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The "Aetos Dios" (sometimes Aetos Dias) [Greek. αετός Δίας], is translated from Greek into "Eagle of Zeus". There are two schools of thought regarding the origin of this eagle, coming from different Greek legends.

Aetos Dios as the late King PeriphasEdit

Periphas was one of Apollo's priests. He was later made King on account of his many virtues. Zeus however, was jealous because King Periphas was now revered and honoured to the same extent that he was and so wished to wrgrtggh4wth6whrhwyg him. Apollo intervened however, and requested that Zeus instead transform the King into an eagle. Zeus accepted and transformed both King Pereiphas and his wife Phene into an eagle and an osprey respectively. The eagle also has a place amongst the stars as the constellation Aquilla, one Ptolemy's 48 listed constellations.

(Some accounts say Phene was turned into a vulture, not an osprey, and is the reason for the constellation of Lyra (also on Ptolemy's list). The constellation of Lyra is an instrument of Apollo, but is also sometimes depicted as a vulture. This could be because Lyra's brightest star, Vega, has Arabic roots meaning "Swooping Eagle". The Latin name for this was "vultur cadens", or "sinking vulture". The addition of the bird so close to the constellation of Aquilla, has led some to believe that Lyra was in fact the consort of Periphas in his eagle-state[1])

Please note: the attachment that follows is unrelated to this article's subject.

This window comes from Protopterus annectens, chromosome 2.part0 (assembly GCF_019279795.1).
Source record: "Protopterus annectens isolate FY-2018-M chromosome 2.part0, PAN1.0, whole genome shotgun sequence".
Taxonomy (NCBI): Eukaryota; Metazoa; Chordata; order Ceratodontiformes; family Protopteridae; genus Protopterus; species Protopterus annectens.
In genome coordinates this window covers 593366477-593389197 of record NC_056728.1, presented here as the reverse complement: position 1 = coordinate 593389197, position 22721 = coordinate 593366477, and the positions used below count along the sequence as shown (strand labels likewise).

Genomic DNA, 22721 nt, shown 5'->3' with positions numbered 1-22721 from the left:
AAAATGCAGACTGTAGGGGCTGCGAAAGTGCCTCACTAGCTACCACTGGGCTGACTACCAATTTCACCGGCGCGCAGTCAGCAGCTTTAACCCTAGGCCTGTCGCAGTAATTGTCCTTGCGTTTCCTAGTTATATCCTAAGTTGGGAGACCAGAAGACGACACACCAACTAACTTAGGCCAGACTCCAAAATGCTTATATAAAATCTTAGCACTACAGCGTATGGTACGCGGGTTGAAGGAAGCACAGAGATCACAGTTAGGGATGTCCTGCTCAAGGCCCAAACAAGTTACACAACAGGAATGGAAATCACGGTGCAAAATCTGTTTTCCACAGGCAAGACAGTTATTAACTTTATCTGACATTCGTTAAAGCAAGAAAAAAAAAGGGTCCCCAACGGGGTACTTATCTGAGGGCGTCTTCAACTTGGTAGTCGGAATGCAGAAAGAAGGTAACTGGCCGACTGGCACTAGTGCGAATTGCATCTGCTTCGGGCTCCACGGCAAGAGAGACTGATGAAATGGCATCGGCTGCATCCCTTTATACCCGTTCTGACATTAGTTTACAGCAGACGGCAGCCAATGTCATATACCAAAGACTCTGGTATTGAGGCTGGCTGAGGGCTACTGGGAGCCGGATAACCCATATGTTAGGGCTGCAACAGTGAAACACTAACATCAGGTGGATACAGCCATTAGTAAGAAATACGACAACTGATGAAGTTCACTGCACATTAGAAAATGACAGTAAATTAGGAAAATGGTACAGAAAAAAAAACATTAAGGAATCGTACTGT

From then on the eagle would have the privilege of being able to approach the throne of Zeus. He would serve with Zeus and be the protector of Zeus' sacred sceptre, while his wife would have the privilege of being a sign of good omens in the affairs of men.[2][3].

Aetos Dios as creation of GaiaEdit

File:Ingres Zeus.svg

In other accounts the eagle was in fact an ancient creation of the goddess Gaia. He appeared before Zeus at the start of the Titanomachy (Battle of the Titans). Zeus took this to mean a good omen of victory, leading to him using the emblem of a golden eagle on his war standard:

"...For so happy an omen, especially since victory did ensue, he made a golden eagle for his war standards and consecrated it to the might of his protection, whereby also among the Romans, standards of this kind are carried." - a translated excerpt from Fulgentius' "Mytholgies" (Mythologiarum Libri III)

ReferencesEdit

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